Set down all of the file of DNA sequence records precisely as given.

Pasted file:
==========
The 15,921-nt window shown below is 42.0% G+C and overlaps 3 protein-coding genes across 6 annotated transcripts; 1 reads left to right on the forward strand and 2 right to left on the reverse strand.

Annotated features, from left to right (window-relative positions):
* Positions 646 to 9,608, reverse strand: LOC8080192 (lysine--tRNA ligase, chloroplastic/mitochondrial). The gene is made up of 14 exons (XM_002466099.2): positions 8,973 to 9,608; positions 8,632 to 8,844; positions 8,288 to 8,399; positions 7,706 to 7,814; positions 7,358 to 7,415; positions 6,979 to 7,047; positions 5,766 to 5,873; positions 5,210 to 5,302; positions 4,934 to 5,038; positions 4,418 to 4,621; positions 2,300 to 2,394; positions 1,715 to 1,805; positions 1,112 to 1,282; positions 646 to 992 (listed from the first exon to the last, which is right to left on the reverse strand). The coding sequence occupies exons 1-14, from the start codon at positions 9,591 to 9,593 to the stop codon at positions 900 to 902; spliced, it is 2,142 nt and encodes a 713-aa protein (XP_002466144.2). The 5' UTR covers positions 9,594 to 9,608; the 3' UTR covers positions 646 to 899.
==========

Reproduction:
The 15,921-nt window shown below is 42.0% G+C and overlaps 3 protein-coding genes across 6 annotated transcripts; 1 reads left to right on the forward strand and 2 right to left on the reverse strand.

Annotated features, from left to right (window-relative positions):
* Positions 646 to 9,608, reverse strand: LOC8080192 (lysine--tRNA ligase, chloroplastic/mitochondrial). The gene is made up of 14 exons (XM_002466099.2): positions 8,973 to 9,608; positions 8,632 to 8,844; positions 8,288 to 8,399; positions 7,706 to 7,814; positions 7,358 to 7,415; positions 6,979 to 7,047; positions 5,766 to 5,873; positions 5,210 to 5,302; positions 4,934 to 5,038; positions 4,418 to 4,621; positions 2,300 to 2,394; positions 1,715 to 1,805; positions 1,112 to 1,282; positions 646 to 992 (listed from the first exon to the last, which is right to left on the reverse strand). The coding sequence occupies exons 1-14, from the start codon at positions 9,591 to 9,593 to the stop codon at positions 900 to 902; spliced, it is 2,142 nt and encodes a 713-aa protein (XP_002466144.2). The 5' UTR covers positions 9,594 to 9,608; the 3' UTR covers positions 646 to 899.